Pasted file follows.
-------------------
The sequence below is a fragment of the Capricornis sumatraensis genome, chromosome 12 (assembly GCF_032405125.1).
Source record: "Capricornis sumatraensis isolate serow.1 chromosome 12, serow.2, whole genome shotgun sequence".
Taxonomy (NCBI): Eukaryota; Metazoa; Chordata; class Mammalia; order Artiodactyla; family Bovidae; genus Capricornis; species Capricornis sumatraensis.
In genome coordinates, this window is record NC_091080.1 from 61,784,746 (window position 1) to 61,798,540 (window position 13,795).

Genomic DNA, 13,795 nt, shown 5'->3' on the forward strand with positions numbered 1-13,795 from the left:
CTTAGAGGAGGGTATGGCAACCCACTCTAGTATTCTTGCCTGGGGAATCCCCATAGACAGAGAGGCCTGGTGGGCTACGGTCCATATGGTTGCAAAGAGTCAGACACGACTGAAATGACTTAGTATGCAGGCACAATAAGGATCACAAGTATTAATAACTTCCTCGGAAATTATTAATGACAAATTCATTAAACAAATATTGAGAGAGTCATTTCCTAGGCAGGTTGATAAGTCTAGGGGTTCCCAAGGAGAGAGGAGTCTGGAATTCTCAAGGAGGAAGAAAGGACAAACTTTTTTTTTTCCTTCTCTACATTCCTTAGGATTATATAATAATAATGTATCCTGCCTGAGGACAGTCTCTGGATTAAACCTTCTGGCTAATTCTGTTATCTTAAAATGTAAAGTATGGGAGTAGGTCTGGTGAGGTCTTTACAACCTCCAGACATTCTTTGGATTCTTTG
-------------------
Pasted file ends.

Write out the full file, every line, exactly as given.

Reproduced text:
The sequence below is a fragment of the Capricornis sumatraensis genome, chromosome 12 (assembly GCF_032405125.1).
Source record: "Capricornis sumatraensis isolate serow.1 chromosome 12, serow.2, whole genome shotgun sequence".
Taxonomy (NCBI): Eukaryota; Metazoa; Chordata; class Mammalia; order Artiodactyla; family Bovidae; genus Capricornis; species Capricornis sumatraensis.
In genome coordinates, this window is record NC_091080.1 from 61,784,746 (window position 1) to 61,798,540 (window position 13,795).

Genomic DNA, 13,795 nt, shown 5'->3' on the forward strand with positions numbered 1-13,795 from the left:
CTTAGAGGAGGGTATGGCAACCCACTCTAGTATTCTTGCCTGGGGAATCCCCATAGACAGAGAGGCCTGGTGGGCTACGGTCCATATGGTTGCAAAGAGTCAGACACGACTGAAATGACTTAGTATGCAGGCACAATAAGGATCACAAGTATTAATAACTTCCTCGGAAATTATTAATGACAAATTCATTAAACAAATATTGAGAGAGTCATTTCCTAGGCAGGTTGATAAGTCTAGGGGTTCCCAAGGAGAGAGGAGTCTGGAATTCTCAAGGAGGAAGAAAGGACAAACTTTTTTTTTTCCTTCTCTACATTCCTTAGGATTATATAATAATAATGTATCCTGCCTGAGGACAGTCTCTGGATTAAACCTTCTGGCTAATTCTGTTATCTTAAAATGTAAAGTATGGGAGTAGGTCTGGTGAGGTCTTTACAACCTCCAGACATTCTTTGGATTCTTTG